ABX464 is a novel drug candidate for treating patients infected with human immunodeficiency virus (HIV) and patients with ulcerative colitis (ABIVAX, data in file). Despite the successful control of viremia, many HIV-infected individuals treated with ART exhibit residual inflammation associated with non-AIDS-related morbidity and mortality. Several reports have shown that measures of inflammation and immune activation are the best independent predictors of disease progression in HIV-infected individuals. Thus, the anti-inflammatory activity of ABX464 is potentially relevant for the intended use in treating HIV patients, in whom the inflammation around viral reservoirs was shown to substantially contribute to adverse cardiovascular and tumorigenic effects despite long-term ART-treatment. In addition, ABX464 protects mice from the lethal effects of DSS (Dextran Sulphate Sodium), which is a key animal model for inflammatory bowel disease1. Patients with UC may benefit from ABX464 which has demonstrated safety in phase 2 clinical trial (ABIVAX, data in file) and has a mode of action different from classical medications including corticosteroids, immunomodulators and biologic treatments.

ABX464 is a small molecule that binds to the cap binding complex (CBC)2, a complex at the 5′-end of the pre-mRNA transcript that promotes the initial interaction with transcription and processing machinery3,4,5. The CBC recruits several factors to m7G-modified transcripts to mediate processing events and is required for efficient cellular and viral pre-mRNA splicing3. The interaction of CBC with the U1 snRNP at the 5′ splice site of the first intron in the transcript4,6 and direct interaction of CBC with proteins in U4/U5/U6 particles enhances the formation of spliced mRNAs5,7. Although CBC is not essential for viability in either yeast or humans8,9, its deletion results in a reduction in the recruitment of several splicing factors to the nascent transcript, resulting in inhibition of cotranscriptional spliceosome assembly5. The CBC complex has also been shown to affect microRNA biogenesis10,11,12. miRNAs are transcribed by RNA pol II as primary (pri)-miRNAs, which carry the m7G cap13. During nuclear and cytoplasmic processing events, the pri-miRNA loses the m7G cap, and the mature, 21–23-nucleotide-long miRNA is incorporated into RISC (RNA-induced silencing complex) to guide RNA silencing12. Since a large fraction of miRNA genes are located in introns14,15, the CBC complex may be involved in the interplay between the processing of intronic pre-miRNAs and pre-mRNAs16,17.

ABX464 inhibits viral replication by affecting the biogenesis of viral RNA2 but its effect on cellular and viral RNA biogenesis has not been analyzed in detail. ABX464 will only act on viral replication once proviral DNA was integrated to cellular DNA. This is important as the viral genome, once integrated in infected cells, requires both activation and inhibition of precursor mRNA splicing18,19. Successful infection and production of new infectious HIV particles requires the balanced expression of seven viral proteins (Rev, Tat, Nef, Vif, Vpr, Vpu and Env) that are produced by splicing of the HIV-1 primary 9 kilobases (kb) transcript; among these, the Tat and Rev factors are essential for viral gene expression at the transcriptional and posttranscriptional levels in infected cells18,19. The HIV-1 primary transcript serves not only as genomic RNA for progeny virus but also as the mRNA that encodes the viral Gag and Gag-Pol proteins18,19. While most cellular unspliced RNAs are retained in the nucleus, where they are degraded20, nuclear export of the unspliced viral RNAs is facilitated by the Rev protein through binding to the Rev responsive element (RRE)21,22,23,24 and interaction with CRM1-dependent export machinery23,25. Therefore, inefficient alternative splicing is required to maintain a balance between HIV gene expression and viral production18,26. This balance is thought to be mediated by the HIV long terminal repeat (LTR) and the presence of suboptimal viral 5′ and 3′ splice sites (5′ and 3′ ss), which are positively regulated by regulatory sequences and their recognition by cognate trans-acting cellular factors26,27,28,29,30,31,32. By binding the CBC complex, ABX464 has been shown to interfere with Rev-mediated export of unspliced RNA2. However, the underlying mechanisms behind modulation of viral and cellular splicing and/or miRNA biogenesis by the binding of ABX464 to CBC are presently unknown.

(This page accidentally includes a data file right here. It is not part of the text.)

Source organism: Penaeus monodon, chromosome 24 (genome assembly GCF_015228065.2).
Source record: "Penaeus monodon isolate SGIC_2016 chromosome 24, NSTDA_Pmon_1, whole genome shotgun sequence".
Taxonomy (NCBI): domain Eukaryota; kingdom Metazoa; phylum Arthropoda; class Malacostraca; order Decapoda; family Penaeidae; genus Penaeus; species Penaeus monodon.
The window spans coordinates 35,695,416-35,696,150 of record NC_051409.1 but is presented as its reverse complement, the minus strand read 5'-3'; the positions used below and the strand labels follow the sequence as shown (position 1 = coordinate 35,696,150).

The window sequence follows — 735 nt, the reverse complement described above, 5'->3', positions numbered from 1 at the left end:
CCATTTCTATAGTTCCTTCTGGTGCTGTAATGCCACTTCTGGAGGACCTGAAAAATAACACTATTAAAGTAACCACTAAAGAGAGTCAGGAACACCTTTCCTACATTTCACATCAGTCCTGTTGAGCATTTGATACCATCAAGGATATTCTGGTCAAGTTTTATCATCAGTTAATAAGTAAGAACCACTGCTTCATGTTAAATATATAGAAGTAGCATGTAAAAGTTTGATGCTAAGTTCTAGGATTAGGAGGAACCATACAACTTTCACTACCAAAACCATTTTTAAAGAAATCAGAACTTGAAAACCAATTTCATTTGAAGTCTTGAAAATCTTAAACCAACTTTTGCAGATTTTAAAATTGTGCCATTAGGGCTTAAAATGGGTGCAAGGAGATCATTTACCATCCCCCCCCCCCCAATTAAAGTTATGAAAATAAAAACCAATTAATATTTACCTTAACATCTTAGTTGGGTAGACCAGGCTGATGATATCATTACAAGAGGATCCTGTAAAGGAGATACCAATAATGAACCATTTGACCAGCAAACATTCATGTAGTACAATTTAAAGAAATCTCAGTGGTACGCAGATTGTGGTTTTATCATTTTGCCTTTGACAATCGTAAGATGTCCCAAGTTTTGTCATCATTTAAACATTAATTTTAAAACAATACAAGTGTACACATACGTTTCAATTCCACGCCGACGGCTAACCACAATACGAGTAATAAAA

In this study, we elucidate the mechanism of action of ABX464 as small molecule to treat patients with HIV infection and IBD. Using RNA capture and deep sequencing we demonstrate that both effects are mediated through the same mechanism i.e. enhanced pre-mRNA splicing. ABX464 not only enhances pre-mRNA splicing of HIV viral RNA to block HIV replication but also triggers the splicing of a long non-coding RNA which houses one of the loci for the anti-inflammatory miR-124 and thereby increases the expression of the anti-inflammatory microRNA, miR-124. Our findings may open up new treatment options for patients with HIV and inflammatory diseases.


ABX464 generates spliced HIV RNA variants